What’s the buzz you ask? Well Jesus Christ Superstar now playing at the Kensington Arts Theatre of course! Arising out of the tumultuous 1960’s the era of the Rock Opera gave to way for artists expressing themselves and a story through song. Jesus Christ Superstar with music by Andrew Lloyd Webber and lyric by Tim Rice burst into the fledgling genre in 1970. The concept album was soon staged on Broadway in 1971 and was an instant success and became one of the collaborators’ early and most iconic triumphs. Nearly a half century later the formidable Kensington Arts Theatre’s Director Craig Pettinati and Musical Director Stuart Y. Weich give an enviable run at this revivified rock musical.
Set Designer James Raymond uses a simple yet elegant design to bring the audience back to biblical times. The construction is a massive mountainous area surrounding a video scene that takes us visually through Jerusalem, video designed by Multimedia Designer and Producer John Nunemaker. The clean set design allows the colors of the costumes, designed by Eric S. Scerbo, to pop. Though sometimes ill-fitting – the costumes gave the perfect coloring to the setting transforming the stage back in time. My favorite costumes were that of the soul girls (Allie Dreskin, Ashley K. Nicholas, and Clancey Yovanovich,) which was more reminiscent of the 1970s, with its gold sequences and brown mesh fabric. It was fun and light, and perfect for their roles.
While the designs were on-point the singing voices of the performers were astounding. The highlights of the supporting cast came from Gabriel Macedo’s Herod, Claxton Rabb III’s Peter, Christopher Overly’s Simon/Annas, and Grant Saunders as Pontius Pilate. Saunders especially shined in his enthralling rendition of “Pilate’s Dream.” Saunders is an exquisite actor and truly embodied his character. Too often the focus of musical theater is on the vocals and the nuance of the character and expression in the lyrics can be lost. This was far from so in Saunders’ moving performance.
Kim Murphy was stunning on stage as Mary Magdalene and had a voice to match. Her virtuous mezzo voice boomed through theater, and her rendition of the ballad “I Don’t Know How to Love Him” was perfection.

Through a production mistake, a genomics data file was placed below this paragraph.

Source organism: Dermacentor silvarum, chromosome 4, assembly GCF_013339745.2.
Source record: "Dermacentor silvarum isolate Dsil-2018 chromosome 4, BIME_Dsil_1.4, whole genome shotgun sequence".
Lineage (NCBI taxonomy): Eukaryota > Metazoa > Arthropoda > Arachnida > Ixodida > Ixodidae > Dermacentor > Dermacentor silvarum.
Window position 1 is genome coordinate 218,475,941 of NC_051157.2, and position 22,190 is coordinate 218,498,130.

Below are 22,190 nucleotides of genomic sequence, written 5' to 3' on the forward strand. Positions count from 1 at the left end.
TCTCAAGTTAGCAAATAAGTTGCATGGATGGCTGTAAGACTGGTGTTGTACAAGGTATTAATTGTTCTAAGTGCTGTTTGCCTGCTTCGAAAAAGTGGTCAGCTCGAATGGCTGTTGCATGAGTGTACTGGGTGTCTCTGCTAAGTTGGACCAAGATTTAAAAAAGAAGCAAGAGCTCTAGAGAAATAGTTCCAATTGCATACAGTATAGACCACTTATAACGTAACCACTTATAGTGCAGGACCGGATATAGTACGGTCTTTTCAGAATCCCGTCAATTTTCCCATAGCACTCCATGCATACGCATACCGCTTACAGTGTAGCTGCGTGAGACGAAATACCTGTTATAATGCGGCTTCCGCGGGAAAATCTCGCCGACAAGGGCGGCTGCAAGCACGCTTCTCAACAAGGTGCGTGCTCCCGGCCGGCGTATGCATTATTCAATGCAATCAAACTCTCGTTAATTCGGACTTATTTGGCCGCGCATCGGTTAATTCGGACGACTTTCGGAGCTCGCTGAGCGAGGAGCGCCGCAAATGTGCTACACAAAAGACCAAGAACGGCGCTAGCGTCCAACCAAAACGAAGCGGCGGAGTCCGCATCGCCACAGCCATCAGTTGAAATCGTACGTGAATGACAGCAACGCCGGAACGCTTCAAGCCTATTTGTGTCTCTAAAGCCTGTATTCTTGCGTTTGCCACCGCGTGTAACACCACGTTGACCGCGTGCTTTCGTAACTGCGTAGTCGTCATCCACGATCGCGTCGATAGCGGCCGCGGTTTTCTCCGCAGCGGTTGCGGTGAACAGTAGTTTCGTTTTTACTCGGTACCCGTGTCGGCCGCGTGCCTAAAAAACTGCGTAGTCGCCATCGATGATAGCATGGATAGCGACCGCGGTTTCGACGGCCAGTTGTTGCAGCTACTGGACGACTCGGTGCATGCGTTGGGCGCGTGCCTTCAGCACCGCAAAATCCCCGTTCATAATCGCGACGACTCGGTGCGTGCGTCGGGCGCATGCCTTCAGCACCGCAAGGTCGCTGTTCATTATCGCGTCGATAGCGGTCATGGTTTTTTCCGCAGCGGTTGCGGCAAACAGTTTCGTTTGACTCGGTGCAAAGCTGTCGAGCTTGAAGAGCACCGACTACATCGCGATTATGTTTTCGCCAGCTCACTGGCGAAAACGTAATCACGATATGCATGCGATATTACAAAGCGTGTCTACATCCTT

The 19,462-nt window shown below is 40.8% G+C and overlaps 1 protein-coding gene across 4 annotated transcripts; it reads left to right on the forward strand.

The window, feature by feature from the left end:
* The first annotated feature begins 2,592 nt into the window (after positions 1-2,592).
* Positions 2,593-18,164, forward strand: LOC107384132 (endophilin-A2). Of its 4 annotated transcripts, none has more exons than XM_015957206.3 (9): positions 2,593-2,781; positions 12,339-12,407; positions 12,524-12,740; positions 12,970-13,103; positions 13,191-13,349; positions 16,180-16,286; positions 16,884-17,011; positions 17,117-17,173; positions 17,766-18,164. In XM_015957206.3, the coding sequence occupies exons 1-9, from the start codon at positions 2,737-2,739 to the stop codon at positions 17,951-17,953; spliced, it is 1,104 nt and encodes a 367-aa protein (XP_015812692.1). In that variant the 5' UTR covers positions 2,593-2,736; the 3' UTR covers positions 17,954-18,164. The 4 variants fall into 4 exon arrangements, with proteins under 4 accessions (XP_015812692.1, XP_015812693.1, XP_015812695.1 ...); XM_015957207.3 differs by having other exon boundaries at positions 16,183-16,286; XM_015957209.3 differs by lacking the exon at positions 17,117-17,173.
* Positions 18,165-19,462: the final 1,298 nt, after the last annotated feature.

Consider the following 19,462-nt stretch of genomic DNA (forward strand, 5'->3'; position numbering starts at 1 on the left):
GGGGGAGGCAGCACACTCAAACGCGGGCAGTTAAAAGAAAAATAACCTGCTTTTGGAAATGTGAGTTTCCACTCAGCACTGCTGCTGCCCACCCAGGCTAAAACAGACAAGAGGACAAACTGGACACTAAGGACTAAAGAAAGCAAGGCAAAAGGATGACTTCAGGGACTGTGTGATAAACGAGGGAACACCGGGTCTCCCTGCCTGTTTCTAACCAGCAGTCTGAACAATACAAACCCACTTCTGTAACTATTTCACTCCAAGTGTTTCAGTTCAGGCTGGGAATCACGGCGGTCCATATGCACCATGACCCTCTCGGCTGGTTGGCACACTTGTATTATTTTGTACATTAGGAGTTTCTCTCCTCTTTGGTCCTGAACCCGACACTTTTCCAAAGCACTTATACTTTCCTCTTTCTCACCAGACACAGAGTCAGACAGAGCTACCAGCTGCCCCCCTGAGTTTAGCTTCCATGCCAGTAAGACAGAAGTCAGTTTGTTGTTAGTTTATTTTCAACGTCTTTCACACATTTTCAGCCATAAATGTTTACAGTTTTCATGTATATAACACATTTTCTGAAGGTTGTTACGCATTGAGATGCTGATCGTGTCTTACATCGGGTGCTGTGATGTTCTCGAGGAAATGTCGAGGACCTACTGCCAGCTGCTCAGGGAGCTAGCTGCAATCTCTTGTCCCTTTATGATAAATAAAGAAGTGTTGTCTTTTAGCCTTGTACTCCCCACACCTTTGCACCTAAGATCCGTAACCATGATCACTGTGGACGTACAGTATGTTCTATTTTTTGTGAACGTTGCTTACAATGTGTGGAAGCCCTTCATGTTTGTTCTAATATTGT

Also shinning vocally was Jesse Saywell as Jesus. Saywell hit the highest of notes with a fury that sent shivers down my spine. Saywell also had good command of the stage. His performance of “Gethsemane (I Only Want to Say)” was excellent.
The tour de force performance was delivered by Ryan Burke as Judas. To say his performance was worth the price of admission is an understatement, I have a feeling that before long it will cost much more to see his presence on stage. He is an outstanding actor and is commanding and dazzling in his portrayal of the controversial Judas. I was completely enthralled by his portrayal and his magnificent singing. His stunning delivery of “Judas Death” was sensational.
The striking vocals of this cast blended perfectly with the music direction of Stuart Y. Weich and the playing of his fantastic orchestra.
Kensington Arts Theatre remains true to its history of excellence with this divine production of Jesus Christ Superstar. With its beautiful design and a superb cast to match, I highly recommend a visit to the old Armory before it closes on November 21st.
Running Time: About two hours, with one intermission.
Jesus Christ Superstar plays through November 21, 2015 at Kensington Arts Theatre located in the Kensington Town Hall— 3710 Mitchell Street in Kensington, MD. For tickets call the box office at (206) 888-6642, or purchase them online.